Several of the other creatures who’d made a nest in the same cavity leapt for freedom as their home was being scraped out.

It seems mice eat pollen, and a female had chosen to have her young near a ready supply.

One would think that would be enough to drive out the bees, but our leader said that is not the case. They can coexist in the same space without either leaving.

In the end, it probably doesn’t matter. The bees were gone. We could only hope we’d done a good enough job cleaning out their leavings so other swarms wouldn’t settle in their previous home.

Lastly, since so many of you are kind enough to inquire about Mom, I thought I’d share a photo I took yesterday. She is much the same, and I can’t tell you if that’s good news or bad. It’s good because she’s still with us, and bad because she continues to be absolutely sure she’s capable of walking on her own. As a result, she’s fallen twice in the last week or so, although fortunately she only incurred a scrape and some bruises. Of course, at ninety-two, that’s quite bad enough!

Even when we’ve just spoken about how she needs to wait for help — or rather, I’ve reiterated once again that she needs to — the next minute I turn around, and she’s struggling to get to her feet.

Although she already has a camera in her room, obviously the nursing staff can’t watch it every minute of every night. And despite her staying in the common area during the day where they can keep an eye on her, they do have other residents to tend to and can’t be there all the time.

After the last two falls, the director of nursing called and mentioned she was going to get a personal alarm for my mother. The director said she hates to use them, and I know this is true. I’ve only ever heard one person who had one, and that was in the last three weeks. That resident is in quite a similar situation — still convinced she can walk alone and falling whenever she tries.

Like the nursing staff, I hate to resort to this action, but I can’t think of anything else.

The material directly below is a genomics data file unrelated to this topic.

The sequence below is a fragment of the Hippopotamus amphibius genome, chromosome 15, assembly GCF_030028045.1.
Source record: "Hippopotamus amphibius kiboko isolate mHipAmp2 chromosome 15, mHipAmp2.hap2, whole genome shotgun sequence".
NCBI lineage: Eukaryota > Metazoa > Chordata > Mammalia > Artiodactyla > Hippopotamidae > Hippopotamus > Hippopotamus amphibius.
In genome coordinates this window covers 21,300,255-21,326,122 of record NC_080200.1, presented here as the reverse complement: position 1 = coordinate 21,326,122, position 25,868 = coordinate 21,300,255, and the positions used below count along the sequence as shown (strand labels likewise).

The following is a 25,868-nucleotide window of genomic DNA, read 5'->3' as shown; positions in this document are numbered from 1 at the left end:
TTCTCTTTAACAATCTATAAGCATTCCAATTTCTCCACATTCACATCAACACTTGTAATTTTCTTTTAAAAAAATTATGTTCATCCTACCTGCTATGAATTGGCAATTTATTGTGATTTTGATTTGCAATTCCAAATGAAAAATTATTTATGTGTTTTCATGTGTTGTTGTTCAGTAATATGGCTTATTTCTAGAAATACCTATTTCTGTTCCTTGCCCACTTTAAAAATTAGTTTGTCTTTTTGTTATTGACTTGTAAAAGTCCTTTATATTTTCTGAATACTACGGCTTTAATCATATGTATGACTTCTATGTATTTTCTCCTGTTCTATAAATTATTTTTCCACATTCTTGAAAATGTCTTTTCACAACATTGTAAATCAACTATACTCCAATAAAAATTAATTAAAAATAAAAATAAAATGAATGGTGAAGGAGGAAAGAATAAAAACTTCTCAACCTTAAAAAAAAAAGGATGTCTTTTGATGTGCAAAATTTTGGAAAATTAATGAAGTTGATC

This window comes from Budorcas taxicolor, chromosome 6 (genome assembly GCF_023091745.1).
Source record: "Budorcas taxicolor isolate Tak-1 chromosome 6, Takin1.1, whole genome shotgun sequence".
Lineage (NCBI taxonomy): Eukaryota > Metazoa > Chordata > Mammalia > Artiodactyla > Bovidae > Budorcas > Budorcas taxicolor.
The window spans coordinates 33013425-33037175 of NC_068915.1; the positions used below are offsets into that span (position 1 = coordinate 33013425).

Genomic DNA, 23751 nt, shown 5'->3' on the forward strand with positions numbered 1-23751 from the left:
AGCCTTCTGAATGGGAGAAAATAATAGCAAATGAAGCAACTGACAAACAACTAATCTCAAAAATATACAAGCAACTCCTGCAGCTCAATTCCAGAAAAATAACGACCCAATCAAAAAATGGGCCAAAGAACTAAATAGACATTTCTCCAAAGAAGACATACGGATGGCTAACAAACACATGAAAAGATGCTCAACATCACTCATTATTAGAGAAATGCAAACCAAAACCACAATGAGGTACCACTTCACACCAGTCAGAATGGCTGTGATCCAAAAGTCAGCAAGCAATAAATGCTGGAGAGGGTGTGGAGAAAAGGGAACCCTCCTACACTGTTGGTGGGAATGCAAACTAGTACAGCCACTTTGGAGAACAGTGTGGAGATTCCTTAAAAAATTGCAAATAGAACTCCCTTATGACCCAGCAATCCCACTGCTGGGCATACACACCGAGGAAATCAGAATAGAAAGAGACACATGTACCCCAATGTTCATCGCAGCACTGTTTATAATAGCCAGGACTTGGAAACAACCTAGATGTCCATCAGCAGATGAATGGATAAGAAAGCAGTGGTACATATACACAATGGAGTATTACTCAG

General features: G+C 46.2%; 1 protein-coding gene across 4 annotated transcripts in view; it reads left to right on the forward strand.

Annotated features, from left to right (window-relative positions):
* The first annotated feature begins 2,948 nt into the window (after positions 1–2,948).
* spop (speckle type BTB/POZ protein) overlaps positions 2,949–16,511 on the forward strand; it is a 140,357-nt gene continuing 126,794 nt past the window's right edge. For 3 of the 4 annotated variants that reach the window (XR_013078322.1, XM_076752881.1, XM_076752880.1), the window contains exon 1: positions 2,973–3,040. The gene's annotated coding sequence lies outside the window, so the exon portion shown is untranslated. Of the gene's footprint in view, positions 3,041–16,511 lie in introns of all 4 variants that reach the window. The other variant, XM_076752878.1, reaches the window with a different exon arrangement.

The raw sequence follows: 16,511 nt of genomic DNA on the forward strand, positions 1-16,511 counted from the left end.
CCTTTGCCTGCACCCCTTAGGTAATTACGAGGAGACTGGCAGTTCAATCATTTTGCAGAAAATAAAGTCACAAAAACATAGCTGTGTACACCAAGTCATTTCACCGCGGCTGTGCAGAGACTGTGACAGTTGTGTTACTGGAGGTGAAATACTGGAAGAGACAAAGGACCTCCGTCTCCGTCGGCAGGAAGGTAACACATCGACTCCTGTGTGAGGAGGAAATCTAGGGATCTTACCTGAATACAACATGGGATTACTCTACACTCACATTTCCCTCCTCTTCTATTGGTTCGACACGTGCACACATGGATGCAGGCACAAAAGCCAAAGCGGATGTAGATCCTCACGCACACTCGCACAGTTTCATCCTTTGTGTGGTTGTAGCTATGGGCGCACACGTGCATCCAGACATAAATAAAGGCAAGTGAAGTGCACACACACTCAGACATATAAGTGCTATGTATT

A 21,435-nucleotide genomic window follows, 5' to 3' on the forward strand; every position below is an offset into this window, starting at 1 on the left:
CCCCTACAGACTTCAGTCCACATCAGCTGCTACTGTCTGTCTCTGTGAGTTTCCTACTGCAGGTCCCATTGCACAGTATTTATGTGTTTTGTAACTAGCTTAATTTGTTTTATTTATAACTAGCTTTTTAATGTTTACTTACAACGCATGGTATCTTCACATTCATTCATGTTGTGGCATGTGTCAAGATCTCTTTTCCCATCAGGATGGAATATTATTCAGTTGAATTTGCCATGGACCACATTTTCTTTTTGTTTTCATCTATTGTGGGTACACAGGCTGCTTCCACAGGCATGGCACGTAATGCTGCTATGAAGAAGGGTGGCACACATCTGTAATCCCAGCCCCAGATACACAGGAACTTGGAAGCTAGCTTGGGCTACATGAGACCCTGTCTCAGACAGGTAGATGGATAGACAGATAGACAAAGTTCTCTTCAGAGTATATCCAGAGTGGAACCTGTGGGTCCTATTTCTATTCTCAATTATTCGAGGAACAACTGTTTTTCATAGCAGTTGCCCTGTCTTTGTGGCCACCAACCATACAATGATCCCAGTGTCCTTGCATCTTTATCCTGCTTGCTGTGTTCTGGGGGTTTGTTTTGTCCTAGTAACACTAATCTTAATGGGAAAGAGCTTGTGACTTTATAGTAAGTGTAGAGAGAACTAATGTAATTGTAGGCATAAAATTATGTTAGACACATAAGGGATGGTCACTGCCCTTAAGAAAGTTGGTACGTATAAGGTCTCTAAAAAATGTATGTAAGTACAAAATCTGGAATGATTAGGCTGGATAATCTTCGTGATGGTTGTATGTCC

Oh, well, Mom still enjoys milkshakes, and thankfully she’s not diabetic. I know they’re not part of a healthy diet, but honestly, at this point, who cares? If bringing her one as an occasional (or even regular) treat gives her a half-hour of happiness, my brother and I will keep doing it unless it becomes a problem.

Well, it’s time for me to turn my attention to at least organizing my to-do list of all the things I let slide while we’ve been busy with trips and bees. I’ll write again when I have something new(ish) to say.

Thanks for reading!

3 thoughts on “A Giant Arrow to Point the Way and Other Updates

  1. LoLa! Wonderful name and perfectly chosen. Is any of the honey in that comb you cut out edible, or is it a) too old or b) potentially contaminated? I suppose it’s probably not safe, it just seems a shame for all that bee-labour to go to waste. Thanks for the shout-out, and I’ll return the favour on the 15th!

    Liked by 1 person

    • The comb we took out was probably not fit for anything except melting down, straining, and perhaps then using for candles or something, both because it’s old and because there had to be some reason the bees left the hive. Plus, the mice.

      What would be interesting is if there was some way to find out what caused them to abscond. It could probably be done by a bee lab or something, but in truth, they tend to be very busy already, and I don’t know what all they can do for sure anyway.

      You’re quite welcome for the shout-out. Maybe someone who reads my blog will enjoy seeing your wonderful quilting and reading your other tales of adventure and crafting. 🙂